Change search
Link to record
Permanent link

Direct link
Brännvall, ElisabetORCID iD iconorcid.org/0000-0002-8992-3623
Alternative names
Publications (10 of 22) Show all publications
Abitbol, T., Kubat, M., Brännvall, E., Kotov, N., Johnson, C. M., Nizamov, R., . . . Guerreiro, M. P. (2023). Isolation of Mixed Compositions of Cellulose Nanocrystals, Microcrystalline Cellulose, and Lignin Nanoparticles from Wood Pulps. ACS Omega, 8(24), 21474-21484
Open this publication in new window or tab >>Isolation of Mixed Compositions of Cellulose Nanocrystals, Microcrystalline Cellulose, and Lignin Nanoparticles from Wood Pulps
Show others...
2023 (English)In: ACS Omega, E-ISSN 2470-1343, Vol. 8, no 24, p. 21474-21484Article in journal (Refereed) Published
Abstract [en]

From a circular economy perspective, one-pot strategies for the isolation of cellulose nanomaterials at a high yield and with multifunctional properties are attractive. Here, the effects of lignin content (bleached vs unbleached softwood kraft pulp) and sulfuric acid concentration on the properties of crystalline lignocellulose isolates and their films are explored. Hydrolysis at 58 wt % sulfuric acid resulted in both cellulose nanocrystals (CNCs) and microcrystalline cellulose at a relatively high yield (>55%), whereas hydrolysis at 64 wt % gave CNCs at a lower yield (<20%). CNCs from 58 wt % hydrolysis were more polydisperse and had a higher average aspect ratio (1.5-2×), a lower surface charge (2×), and a higher shear viscosity (100-1000×). Hydrolysis of unbleached pulp additionally yielded spherical nanoparticles (NPs) that were <50 nm in diameter and identified as lignin by nanoscale Fourier transform infrared spectroscopy and IR imaging. Chiral nematic self-organization was observed in films from CNCs isolated at 64 wt % but not from the more heterogeneous CNC qualities produced at 58 wt %. All films degraded to some extent under simulated sunlight trials, but these effects were less pronounced in lignin-NP-containing films, suggesting a protective feature, but the hemicellulose content and CNC crystallinity may be implicated as well. Finally, heterogeneous CNC compositions obtained at a high yield and with improved resource efficiency are suggested for specific nanocellulose uses, for instance, as thickeners or reinforcing fillers, representing a step toward the development of application-tailored CNC grades. © 2023 The Authors. 

Place, publisher, year, edition, pages
American Chemical Society, 2023
National Category
Biochemicals
Identifiers
urn:nbn:se:ri:diva-65709 (URN)10.1021/acsomega.3c00295 (DOI)2-s2.0-85162876606 (Scopus ID)
Note

This research was funded by the RISE RP18 Nanocellulose Research Program, the RISE Nanocellulose Competence Platform, and the Tandem Forest Values Program “SUBSTAINABLE” project (Formas grant number 2019-02508).

Available from: 2023-08-09 Created: 2023-08-09 Last updated: 2024-03-13Bibliographically approved
Esteves, C., Brännvall, E., Stevanic Srndovic, J. & Larsson, P. T. (2023). Pulp delignification and refining: impact on the supramolecular structure of softwood fibers. Cellulose, 30(16), 10453-10468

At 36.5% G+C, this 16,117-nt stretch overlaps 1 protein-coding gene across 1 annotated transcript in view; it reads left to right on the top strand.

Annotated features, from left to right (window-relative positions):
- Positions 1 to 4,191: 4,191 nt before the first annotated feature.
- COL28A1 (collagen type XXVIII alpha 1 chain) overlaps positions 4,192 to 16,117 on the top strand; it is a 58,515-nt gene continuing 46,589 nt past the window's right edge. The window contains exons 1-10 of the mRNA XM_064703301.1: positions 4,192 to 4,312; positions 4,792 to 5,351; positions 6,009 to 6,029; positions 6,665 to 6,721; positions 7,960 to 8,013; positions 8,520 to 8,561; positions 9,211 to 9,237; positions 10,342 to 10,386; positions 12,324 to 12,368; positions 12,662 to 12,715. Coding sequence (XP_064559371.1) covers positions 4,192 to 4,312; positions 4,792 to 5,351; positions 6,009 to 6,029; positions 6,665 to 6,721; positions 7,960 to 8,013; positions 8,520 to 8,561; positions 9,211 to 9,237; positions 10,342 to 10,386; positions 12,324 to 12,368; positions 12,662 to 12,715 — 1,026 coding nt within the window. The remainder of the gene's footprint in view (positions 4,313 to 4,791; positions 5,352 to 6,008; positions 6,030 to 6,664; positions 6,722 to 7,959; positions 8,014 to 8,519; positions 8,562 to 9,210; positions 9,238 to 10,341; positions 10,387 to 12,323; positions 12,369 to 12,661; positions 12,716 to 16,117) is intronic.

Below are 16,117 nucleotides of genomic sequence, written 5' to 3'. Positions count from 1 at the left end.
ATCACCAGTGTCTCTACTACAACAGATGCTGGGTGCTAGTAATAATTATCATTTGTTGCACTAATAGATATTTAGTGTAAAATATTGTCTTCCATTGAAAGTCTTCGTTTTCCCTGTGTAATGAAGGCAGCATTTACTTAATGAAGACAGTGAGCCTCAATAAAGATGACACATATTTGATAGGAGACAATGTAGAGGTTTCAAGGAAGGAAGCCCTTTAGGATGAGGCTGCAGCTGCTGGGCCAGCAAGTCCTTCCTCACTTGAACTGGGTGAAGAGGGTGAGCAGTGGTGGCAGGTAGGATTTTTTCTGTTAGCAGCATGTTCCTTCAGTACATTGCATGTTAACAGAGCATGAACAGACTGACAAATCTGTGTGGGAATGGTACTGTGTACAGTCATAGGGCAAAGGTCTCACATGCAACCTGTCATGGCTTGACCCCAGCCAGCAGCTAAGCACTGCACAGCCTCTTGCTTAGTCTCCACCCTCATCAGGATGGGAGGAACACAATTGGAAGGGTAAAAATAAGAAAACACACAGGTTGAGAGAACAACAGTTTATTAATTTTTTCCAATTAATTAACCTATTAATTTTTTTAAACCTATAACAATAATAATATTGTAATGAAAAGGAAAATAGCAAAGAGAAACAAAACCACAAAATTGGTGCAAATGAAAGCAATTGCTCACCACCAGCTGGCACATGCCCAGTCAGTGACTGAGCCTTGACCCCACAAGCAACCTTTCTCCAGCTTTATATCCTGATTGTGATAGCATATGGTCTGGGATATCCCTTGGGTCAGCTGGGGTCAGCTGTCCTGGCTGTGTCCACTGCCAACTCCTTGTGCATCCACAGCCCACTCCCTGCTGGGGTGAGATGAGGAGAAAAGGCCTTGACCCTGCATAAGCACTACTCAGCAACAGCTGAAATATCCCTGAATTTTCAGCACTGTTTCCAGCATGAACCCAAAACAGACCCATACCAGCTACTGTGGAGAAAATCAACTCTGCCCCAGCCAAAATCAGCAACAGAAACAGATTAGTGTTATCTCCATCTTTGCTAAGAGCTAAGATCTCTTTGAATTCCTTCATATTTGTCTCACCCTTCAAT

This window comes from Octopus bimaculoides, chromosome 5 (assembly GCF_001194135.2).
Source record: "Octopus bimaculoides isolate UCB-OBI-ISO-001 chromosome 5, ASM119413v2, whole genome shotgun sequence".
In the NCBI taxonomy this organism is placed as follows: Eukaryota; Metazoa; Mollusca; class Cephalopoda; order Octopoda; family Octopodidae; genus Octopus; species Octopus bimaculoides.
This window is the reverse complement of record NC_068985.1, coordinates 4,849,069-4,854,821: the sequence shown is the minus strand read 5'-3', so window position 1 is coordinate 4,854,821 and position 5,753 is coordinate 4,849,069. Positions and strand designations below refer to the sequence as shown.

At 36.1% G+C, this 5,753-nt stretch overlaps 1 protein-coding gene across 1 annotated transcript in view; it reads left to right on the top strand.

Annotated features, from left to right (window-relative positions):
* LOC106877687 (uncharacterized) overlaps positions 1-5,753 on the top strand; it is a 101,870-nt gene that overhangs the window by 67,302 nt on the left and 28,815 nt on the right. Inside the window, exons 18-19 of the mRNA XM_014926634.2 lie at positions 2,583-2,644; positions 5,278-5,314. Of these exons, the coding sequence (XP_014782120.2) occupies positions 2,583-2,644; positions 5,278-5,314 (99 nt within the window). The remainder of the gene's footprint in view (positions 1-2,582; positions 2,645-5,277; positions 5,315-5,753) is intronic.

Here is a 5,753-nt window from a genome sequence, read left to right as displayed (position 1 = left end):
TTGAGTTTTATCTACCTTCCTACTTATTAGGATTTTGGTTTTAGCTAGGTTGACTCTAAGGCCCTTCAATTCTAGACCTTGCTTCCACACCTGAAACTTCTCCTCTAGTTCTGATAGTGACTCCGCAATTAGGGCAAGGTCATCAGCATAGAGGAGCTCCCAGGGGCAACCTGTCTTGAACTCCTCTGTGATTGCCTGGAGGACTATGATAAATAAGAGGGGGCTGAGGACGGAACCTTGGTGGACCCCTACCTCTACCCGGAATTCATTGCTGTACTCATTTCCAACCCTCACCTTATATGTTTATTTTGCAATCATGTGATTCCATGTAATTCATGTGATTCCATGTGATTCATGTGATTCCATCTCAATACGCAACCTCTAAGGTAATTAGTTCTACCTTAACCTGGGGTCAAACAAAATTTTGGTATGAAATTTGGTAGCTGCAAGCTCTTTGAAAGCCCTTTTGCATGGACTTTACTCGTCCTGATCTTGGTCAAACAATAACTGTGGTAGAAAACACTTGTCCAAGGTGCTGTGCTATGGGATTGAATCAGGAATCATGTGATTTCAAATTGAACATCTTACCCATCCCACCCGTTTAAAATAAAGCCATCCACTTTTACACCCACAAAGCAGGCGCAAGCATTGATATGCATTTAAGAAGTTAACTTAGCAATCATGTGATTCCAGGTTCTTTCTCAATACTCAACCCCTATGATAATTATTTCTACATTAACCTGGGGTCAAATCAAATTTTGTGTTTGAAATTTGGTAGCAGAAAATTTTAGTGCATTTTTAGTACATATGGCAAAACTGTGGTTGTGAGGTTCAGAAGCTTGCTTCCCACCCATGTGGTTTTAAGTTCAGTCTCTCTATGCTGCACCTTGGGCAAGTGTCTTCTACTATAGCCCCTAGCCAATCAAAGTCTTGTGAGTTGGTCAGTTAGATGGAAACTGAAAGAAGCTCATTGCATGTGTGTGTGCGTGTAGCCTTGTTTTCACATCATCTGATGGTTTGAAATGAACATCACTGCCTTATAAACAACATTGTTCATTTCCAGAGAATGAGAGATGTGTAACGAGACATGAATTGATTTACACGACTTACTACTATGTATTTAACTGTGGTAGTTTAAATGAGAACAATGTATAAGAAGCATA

Open this publication in new window or tab >>Pulp delignification and refining: impact on the supramolecular structure of softwood fibers
2023 (English)In: Cellulose, ISSN 0969-0239, E-ISSN 1572-882X, Vol. 30, no 16, p. 10453-10468Article in journal (Refereed) Published
Abstract [en]

The effect on softwood fiber wall nanostructure of kraft cooking, oxygen delignification and refining was evaluated by X-ray scattering. A recently developed simulation method for modelling small angle X-ray scattering (SAXS) data was used to estimate the apparent average sizes of solids (AAPS) and interstitial spaces in the fiber wall (AACS). Fiber saturation point and wide angle X-ray scattering were also used to calculate the pore volume in the fiber wall and the crystallite size of the fibril, respectively. The experimental modelled SAXS data was able to give consistent values for each kraft-cooked and oxygen-delignified pulp. Kraft delignification seems to have the major influence on the fiber nanostructure modification, while oxygen delignification has little or no significant impact even for different kappa numbers. The particle sizes values were more stable than the cavities sizes and no significant differences were seen between different delignification processes, refining or delignification degree. Pulps evaluated after PFI-refining, showed an increase in the fiber wall porosity evaluated by FSP and an increase in the interstitial spaces in the fiber wall, while the crystallite size and the particle sizes were very little or not affected at all. 

Place, publisher, year, edition, pages
Springer Science and Business Media B.V., 2023
Keywords
Delignification; Fibers; Kraft Papers; Oxygen; Particle Size; Refining; Softwoods; Walls; Crystallite size; Fibers; Nanostructures; Oxygen; Particle size; Pulp refining; Softwoods; X ray scattering; Fiber wall; FSP; Interstitial space; Kraft cooking; Oxygen delignifications; Particles sizes; Scattering data; Small angle X-ray scattering; Softwood fibers; WAXS; Delignification
National Category
Materials Engineering
Identifiers
urn:nbn:se:ri:diva-67940 (URN)10.1007/s10570-023-05490-4 (DOI)2-s2.0-85171308873 (Scopus ID)
Note

Open access funding provided by RISE Research Institutes of Sweden. ‘Stiftelsen Nils och Dorthi Troëdssons forskningsfond’ are gratefully acknowledged for funding; application 1039/2021.